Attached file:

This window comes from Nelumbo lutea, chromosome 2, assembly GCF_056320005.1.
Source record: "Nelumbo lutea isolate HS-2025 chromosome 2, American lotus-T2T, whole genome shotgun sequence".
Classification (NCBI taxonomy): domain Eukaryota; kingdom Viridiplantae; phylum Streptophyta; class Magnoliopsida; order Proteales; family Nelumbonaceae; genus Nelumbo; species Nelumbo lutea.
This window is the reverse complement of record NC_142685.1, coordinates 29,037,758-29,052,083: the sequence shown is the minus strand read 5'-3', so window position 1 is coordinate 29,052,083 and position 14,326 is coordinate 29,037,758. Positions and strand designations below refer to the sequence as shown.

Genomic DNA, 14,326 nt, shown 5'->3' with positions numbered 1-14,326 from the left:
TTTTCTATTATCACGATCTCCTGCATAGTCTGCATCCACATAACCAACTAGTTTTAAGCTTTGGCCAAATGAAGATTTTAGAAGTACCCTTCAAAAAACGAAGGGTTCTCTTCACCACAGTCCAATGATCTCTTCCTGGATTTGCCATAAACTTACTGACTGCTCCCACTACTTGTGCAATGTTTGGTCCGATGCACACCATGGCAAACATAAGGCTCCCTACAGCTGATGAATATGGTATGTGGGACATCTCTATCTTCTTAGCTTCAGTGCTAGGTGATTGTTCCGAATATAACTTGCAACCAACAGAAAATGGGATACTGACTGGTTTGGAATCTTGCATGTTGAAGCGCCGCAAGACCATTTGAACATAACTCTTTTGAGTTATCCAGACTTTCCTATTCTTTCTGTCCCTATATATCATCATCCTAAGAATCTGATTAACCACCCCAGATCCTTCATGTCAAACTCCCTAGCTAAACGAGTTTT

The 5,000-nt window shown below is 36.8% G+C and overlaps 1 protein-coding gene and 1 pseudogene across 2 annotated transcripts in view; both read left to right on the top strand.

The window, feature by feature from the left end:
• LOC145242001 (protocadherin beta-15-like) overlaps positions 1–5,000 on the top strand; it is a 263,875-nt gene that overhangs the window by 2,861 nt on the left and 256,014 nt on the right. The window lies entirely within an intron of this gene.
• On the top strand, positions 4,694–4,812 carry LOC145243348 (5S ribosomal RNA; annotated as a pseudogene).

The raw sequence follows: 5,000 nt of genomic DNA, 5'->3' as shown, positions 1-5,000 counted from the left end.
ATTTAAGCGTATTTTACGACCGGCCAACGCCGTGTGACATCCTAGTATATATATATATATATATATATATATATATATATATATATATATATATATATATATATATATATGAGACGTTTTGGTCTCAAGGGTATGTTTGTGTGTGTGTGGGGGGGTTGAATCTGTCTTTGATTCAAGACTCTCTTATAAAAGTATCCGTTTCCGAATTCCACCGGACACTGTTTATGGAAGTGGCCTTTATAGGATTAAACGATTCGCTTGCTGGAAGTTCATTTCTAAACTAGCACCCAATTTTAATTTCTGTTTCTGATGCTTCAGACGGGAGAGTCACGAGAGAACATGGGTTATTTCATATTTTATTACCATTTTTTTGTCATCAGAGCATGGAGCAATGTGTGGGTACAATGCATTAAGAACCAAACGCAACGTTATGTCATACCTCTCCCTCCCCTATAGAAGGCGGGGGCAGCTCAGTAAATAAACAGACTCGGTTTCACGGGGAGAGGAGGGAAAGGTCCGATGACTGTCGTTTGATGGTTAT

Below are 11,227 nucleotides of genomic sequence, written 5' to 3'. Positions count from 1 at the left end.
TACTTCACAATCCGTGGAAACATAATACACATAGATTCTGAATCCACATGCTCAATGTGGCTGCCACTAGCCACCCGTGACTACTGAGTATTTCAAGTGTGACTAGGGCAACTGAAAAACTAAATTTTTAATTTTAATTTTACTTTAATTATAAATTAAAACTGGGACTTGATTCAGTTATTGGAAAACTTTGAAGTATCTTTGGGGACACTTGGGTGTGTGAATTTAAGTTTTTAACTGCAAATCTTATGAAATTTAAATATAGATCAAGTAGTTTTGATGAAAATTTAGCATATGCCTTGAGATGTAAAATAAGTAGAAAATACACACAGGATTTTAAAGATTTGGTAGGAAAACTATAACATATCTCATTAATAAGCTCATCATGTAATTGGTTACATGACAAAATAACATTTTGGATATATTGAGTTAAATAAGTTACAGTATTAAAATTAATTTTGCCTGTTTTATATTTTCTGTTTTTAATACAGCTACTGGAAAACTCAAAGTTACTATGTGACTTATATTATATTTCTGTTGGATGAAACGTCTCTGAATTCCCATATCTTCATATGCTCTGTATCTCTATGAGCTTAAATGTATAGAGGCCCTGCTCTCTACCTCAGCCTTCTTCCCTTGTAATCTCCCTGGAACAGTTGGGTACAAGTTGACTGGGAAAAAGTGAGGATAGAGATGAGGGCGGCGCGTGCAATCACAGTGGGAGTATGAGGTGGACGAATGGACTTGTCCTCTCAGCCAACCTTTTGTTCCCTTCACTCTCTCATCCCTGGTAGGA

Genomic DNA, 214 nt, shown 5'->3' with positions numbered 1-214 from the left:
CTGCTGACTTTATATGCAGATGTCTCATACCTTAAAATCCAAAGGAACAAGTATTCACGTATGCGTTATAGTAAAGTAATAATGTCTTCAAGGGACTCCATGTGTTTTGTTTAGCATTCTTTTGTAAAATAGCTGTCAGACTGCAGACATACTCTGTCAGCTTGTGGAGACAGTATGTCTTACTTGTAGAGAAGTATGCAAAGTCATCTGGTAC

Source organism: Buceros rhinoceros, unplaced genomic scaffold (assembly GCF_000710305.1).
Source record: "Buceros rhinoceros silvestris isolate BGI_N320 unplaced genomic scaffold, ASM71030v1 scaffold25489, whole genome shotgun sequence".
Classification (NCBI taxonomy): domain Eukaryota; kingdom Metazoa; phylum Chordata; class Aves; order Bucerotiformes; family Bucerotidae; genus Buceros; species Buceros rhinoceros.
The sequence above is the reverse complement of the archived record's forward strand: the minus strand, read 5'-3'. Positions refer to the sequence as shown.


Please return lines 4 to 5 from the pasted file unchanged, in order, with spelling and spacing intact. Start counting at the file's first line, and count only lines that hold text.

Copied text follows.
This window is the reverse complement of record NC_142685.1, coordinates 29,037,758-29,052,083: the sequence shown is the minus strand read 5'-3', so window position 1 is coordinate 29,052,083 and position 14,326 is coordinate 29,037,758. Positions and strand designations below refer to the sequence as shown.

Genomic DNA, 14,326 nt, shown 5'->3' with positions numbered 1-14,326 from the left: